Abstract 18631: Delayed Recognition of Cardiac Arrest in Emergency Medical Dispatch - Best Source of Key Information for System Improvement?
Background: Measuring emergency medical dispatch performance is important for both quality control and clinical outcome. Recognition of cardiac arrest is one of the key metrics when evaluating performance as it is essential for initiation of bystander CPR. It is commonly reported as either recognized or not recognized without any benchmarked definition or time limit. Little is known about the extent of delayed recognition, and if these initial delays lead to clinically relevant delays in CPR.
Methods: Prospective, observational study of cardiac arrest calls during a 1 year period in Oslo and Akershus Emergency Services. Dispatch logs, ambulance records and audio files were analyzed. Recognition of cardiac arrest was reported as (1) recognized, (2) not recognized and (3) delayed recognition. Delayed recognition was defined as failure to initially clarify consciousness or abnormal breathing before moving on to further questioning regarding other symptoms or patient history. Calls across all three groups were purposefully selected, and respective dispatchers invited for interviews based on the calls they had experienced.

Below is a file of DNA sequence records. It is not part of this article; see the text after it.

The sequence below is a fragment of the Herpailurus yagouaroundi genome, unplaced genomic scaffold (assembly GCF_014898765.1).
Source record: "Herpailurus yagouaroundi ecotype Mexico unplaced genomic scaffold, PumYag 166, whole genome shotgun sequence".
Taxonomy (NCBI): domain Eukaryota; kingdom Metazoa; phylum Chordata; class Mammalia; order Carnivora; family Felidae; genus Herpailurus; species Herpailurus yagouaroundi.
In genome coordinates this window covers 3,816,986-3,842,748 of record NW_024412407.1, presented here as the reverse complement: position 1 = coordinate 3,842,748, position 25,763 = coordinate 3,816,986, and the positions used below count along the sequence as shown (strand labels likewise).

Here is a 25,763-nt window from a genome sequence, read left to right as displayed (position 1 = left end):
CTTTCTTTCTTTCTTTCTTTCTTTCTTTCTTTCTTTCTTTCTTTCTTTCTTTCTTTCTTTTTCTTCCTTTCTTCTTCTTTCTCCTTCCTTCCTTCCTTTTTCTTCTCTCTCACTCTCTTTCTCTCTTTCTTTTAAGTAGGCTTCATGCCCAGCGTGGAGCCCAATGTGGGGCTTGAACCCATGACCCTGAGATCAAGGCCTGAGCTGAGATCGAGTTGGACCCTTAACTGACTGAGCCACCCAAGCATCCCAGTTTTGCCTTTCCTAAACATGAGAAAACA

Results: 500 cardiac arrest calls were processed of which 289 calls were included for further analysis as the dispatcher had the opportunity to recognize cardiac arrest and initiate CPR instructions. 74% of cases were recognized, 13% were not recognized and in 13% recognition was delayed. Median time to bystander CPR (first compression performed) was 2,6 (range 0.9,12.3) minutes when cardiac arrest was recognized and 5,1 (range 2.9,9.7) minutes when recognition was delayed. Interviews after calls where cardiac arrest was not recognized or delayed in recognition yielded insight into challenging areas for the dispatchers such as agonal breathing, handling health care workers as callers and non-compliance with protocol that have impacted future training and education.
Conclusion: Delayed dispatch recognition of cardiac arrest is common and leads to significant delays in chest compressions. Emergency medical dispatch systems committed to improving cardiac arrest outcomes need to identify and explore all calls that challenge the system, not only those where cardiac arrest is not recognized.
Author Disclosures: C. Hardeland: None. L. Soilammi: None. A.E. Hansen: None. T.M. Olasveengen: None.
- © 2014 by American Heart Association, Inc.